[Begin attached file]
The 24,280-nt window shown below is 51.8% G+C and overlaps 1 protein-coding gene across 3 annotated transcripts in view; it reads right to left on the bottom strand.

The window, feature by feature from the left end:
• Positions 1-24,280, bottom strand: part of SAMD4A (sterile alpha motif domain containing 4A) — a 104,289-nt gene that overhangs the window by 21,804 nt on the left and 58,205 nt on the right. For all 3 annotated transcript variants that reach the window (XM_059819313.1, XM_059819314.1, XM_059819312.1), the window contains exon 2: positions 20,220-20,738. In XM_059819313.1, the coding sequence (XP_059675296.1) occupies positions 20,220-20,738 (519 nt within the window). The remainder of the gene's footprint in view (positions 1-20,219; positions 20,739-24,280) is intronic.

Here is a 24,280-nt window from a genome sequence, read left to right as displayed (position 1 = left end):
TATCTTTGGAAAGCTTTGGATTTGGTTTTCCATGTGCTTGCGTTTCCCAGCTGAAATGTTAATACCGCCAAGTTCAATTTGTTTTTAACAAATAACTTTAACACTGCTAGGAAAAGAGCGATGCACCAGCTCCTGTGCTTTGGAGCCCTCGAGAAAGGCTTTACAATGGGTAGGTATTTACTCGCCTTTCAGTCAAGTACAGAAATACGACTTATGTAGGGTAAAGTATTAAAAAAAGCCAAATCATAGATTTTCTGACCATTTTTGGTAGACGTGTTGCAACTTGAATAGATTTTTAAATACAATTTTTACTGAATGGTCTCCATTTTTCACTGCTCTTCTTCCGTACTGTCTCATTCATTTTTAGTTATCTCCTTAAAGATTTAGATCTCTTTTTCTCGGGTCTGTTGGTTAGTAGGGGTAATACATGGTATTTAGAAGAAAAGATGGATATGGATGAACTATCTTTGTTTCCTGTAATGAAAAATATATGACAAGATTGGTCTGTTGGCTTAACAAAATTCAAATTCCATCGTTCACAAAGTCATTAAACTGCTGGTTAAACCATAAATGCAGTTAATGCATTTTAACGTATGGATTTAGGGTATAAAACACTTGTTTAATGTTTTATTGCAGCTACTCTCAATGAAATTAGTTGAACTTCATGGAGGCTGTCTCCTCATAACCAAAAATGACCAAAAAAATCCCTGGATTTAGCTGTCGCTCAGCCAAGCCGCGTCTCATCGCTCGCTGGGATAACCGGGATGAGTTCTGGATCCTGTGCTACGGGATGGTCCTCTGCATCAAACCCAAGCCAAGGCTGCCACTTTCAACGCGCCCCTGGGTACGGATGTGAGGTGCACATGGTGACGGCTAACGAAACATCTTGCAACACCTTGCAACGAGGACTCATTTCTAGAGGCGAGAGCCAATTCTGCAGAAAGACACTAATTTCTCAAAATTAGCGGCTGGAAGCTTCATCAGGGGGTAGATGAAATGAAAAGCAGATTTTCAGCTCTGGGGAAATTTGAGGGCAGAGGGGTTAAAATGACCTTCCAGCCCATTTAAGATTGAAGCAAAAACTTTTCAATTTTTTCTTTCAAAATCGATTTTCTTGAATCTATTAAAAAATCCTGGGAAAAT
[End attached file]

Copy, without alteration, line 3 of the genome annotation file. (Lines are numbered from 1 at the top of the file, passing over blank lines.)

• Positions 1-24,280, bottom strand: part of SAMD4A (sterile alpha motif domain containing 4A) — a 104,289-nt gene that overhangs the window by 21,804 nt on the left and 58,205 nt on the right. For all 3 annotated transcript variants that reach the window (XM_059819313.1, XM_059819314.1, XM_059819312.1), the window contains exon 2: positions 20,220-20,738. In XM_059819313.1, the coding sequence (XP_059675296.1) occupies positions 20,220-20,738 (519 nt within the window). The remainder of the gene's footprint in view (positions 1-20,219; positions 20,739-24,280) is intronic.